Magnolia 'Marillyn'
Common Name: magnolia
Type: Tree
Family: Magnoliaceae
Zone: 6 to 8
Height: 10.00 to 15.00 feet
Spread: 8.00 to 12.00 feet
Bloom Time: April
Bloom Description: Purple
Sun: Full sun to part shade
Water: Medium
Maintenance: Low
Suggested Use: Flowering Tree
Flower: Showy, Fragrant

Culture

Best grown in organically rich, neutral to slightly acidic, medium moisture, well-drained soils in full sun to part shade. Appreciates a root-zone mulch to help retain soil moisture. Also appreciates a location protected from strong winds, but avoid warm southern exposures which may promote premature bud opening in spring. Fleshy root system is easily damaged during transplanting, so it is best to select a landscape location carefully and leave this magnolia undisturbed once planted. Prune as needed immediately after flowering. Usually requires little pruning other than removal of dead or damaged branches.

Noteworthy Characteristics

The genus Magnolia consists of about 100 species (plus numerous additional hybrids and cultivars) of deciduous or evergreen trees and shrubs. Most plants feature large simple leaves and showy, sometimes fragrant flowers (yellow, white, pink or purple) which bloom in early spring before or while the leaves are emerging or in late spring to summer when trees are fully leaved.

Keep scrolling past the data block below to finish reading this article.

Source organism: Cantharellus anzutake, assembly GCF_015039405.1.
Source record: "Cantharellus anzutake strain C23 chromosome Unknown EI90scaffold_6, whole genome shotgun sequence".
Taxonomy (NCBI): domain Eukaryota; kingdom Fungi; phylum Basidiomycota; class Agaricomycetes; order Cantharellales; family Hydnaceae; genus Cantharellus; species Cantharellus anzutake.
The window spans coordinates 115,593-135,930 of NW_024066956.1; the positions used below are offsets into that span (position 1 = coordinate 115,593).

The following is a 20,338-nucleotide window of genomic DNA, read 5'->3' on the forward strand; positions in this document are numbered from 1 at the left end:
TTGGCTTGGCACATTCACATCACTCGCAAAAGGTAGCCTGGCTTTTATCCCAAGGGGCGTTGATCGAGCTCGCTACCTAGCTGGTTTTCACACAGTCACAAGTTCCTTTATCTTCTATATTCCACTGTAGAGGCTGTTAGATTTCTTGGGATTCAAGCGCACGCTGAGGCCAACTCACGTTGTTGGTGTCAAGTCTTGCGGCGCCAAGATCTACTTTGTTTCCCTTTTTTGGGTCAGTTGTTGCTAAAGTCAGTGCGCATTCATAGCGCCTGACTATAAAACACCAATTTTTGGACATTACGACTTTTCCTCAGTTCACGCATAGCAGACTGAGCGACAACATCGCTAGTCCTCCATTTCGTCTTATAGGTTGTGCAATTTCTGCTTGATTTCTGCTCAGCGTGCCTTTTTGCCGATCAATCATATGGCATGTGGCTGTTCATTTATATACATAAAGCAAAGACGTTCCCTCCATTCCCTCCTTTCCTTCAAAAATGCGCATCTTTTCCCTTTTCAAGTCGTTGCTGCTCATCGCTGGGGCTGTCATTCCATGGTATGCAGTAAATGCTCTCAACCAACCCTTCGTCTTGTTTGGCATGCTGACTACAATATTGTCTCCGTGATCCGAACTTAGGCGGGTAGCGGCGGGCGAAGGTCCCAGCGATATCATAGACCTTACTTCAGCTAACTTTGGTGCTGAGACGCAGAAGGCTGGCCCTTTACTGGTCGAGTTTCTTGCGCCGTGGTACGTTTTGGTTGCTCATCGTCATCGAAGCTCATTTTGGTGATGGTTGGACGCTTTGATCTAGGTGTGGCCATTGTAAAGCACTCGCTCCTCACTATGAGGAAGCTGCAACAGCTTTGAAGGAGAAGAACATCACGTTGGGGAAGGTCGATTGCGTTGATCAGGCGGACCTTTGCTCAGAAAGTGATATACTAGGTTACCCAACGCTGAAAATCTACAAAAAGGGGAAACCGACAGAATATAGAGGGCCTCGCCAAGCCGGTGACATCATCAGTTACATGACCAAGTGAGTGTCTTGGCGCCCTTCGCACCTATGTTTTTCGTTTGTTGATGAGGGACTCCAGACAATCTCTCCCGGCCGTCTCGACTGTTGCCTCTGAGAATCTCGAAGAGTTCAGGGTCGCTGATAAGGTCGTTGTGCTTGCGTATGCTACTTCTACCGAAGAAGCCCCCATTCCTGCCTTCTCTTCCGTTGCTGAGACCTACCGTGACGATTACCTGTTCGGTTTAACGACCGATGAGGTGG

Genus name honors Pierre Magnol, French botanist (1638-1715).

'Marillyn' is a deciduous magnolia hybrid cultivar (M. lilliflora 'Nigra' x M. kobus) introduced in 1989 by the Brooklyn Botanic Garden. It typically grows 10-15' tall as a multi-stemmed shrub or small tree. Features large, slightly-fragrant, tulip-shaped, purple magnolia flowers (to 5" long) in spring and large, obovate leaves (to 7" long). Flowers are sterile.

Problems

No serious insect or disease problems. Potential disease problems include leaf spots, anthracnose, canker, dieback and powdery mildew. Potential insect problems include weevils, snails, scale, and thrips.

'Marilyn' exhibits good winter hardiness for the St. Louis area, but flower buds are susceptible to damage from early spring frosts. Chlorosis (yellowing of leaves) may develop in alkaline soils.

Garden Uses

Excellent specimen or accent for sunny areas in the landscape where spring flowers can be appreciated. Small shade tree.